Since his election to the General Assembly, Hardister supported Republican budgets that shortchange public education by failing to meaningfully raise teacher salaries or fund classrooms.In 2017, the Republican budget gave no raises to beginning teachers and a 0.6 percent raise to experienced teachers— the equivalent of “just a tank of gas.” He has also supported moves to end tenure while asserting that having an advanced degree “does not necessarily make a teacher more effective.” Hardister called the 2017 budget “a commitment to public education.” This “commitment to public education” did not include a stipend to aid teachers with out-of-pocket expenses. After voting to pass the 2013 budget—which similarly failed to adequately fund schools— Hardister said he came to regret his vote after “experiencing firsthand how hard the teachers work.”
Hardister voted to deny affordable insurance to thousands.In 2013, he and the Republicans voted to block a fully-funded Medicaid expansion that covered half a million North Carolinians. Studies said this failure to expand affordable healthcare would cost the state $15 billion in new economic activity and 455 to 1,145 lives per year. Hardister later said it would be “unwise” to expand Medicaid and that we need to be “cautious about expanding the role of government in healthcare.” In 2018, Hardister and House Republicans used a loophole on a non-controversial bill to attempt to dismantle coverage for pre-existing conditions. By adding an amendment to an unrelated school psychologist licensure bill, Republicans tried to pass a statute that would discriminate against those with pre-existing health conditions, offer skimpy benefits, and come with few or no consumer protections.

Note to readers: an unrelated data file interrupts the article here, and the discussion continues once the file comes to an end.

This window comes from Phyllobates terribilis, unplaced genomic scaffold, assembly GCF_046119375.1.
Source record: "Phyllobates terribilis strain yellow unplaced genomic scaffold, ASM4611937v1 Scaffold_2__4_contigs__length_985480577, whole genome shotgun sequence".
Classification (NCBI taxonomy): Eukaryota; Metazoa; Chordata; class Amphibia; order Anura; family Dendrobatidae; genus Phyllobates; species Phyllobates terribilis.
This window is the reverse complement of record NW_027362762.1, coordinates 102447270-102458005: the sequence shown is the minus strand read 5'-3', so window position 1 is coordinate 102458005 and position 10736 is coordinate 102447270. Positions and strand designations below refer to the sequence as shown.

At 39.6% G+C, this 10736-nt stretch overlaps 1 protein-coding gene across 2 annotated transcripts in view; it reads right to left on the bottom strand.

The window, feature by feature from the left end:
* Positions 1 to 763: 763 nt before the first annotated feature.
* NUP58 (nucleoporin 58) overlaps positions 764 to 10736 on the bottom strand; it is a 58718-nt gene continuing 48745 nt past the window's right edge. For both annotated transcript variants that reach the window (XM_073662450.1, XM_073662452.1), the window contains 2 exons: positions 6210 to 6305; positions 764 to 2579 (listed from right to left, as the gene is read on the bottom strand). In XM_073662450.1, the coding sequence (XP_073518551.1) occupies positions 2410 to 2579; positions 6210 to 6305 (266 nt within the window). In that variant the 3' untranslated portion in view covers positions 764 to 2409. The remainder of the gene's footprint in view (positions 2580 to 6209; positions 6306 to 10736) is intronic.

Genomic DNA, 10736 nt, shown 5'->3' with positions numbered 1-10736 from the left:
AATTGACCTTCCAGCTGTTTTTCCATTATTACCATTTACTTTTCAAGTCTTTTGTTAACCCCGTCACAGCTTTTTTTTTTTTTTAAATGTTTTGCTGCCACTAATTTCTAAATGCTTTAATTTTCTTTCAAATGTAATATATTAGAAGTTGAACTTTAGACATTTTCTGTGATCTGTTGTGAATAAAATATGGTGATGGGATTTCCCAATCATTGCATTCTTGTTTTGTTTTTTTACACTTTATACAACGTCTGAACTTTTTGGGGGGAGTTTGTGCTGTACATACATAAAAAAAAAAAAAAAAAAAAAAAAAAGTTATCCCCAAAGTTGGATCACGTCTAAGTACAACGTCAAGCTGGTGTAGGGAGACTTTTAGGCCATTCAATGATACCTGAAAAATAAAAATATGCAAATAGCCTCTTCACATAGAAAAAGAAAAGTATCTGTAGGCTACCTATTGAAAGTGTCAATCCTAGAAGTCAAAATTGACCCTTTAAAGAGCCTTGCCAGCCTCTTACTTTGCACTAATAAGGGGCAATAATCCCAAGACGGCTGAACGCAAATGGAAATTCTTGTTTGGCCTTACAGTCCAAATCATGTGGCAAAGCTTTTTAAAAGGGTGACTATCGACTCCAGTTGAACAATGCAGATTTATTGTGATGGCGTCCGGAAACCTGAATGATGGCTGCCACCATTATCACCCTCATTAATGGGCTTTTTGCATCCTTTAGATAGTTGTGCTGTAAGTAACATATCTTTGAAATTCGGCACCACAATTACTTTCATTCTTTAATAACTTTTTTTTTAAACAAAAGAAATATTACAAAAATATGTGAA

Hardister likes to harp on redistricting reform as a talking point but chose to repeatedly support unconstitutional districts that suppress voters’ electoral power. He has sponsored three independent redistricting bills, but they all stalled in committee. To avoid “double-bunking” with incumbent Guilford representative John Faircloth, Hardister moved, even though he says he believes the “seats don’t belong to us, they belong to the people.” After both the 2011 and 2017 legislative maps were struck down by the courts, Hardister said he believed the maps were “in compliance with the law.” He also helped draw the 2016 congressional maps that were later thrown out in court. When Sen. Trudy Wade tried to pass a Greensboro City Council redistricting bill, Hardister said he would oppose the bill. He “caved when it counted,” changing his vote at the last minute.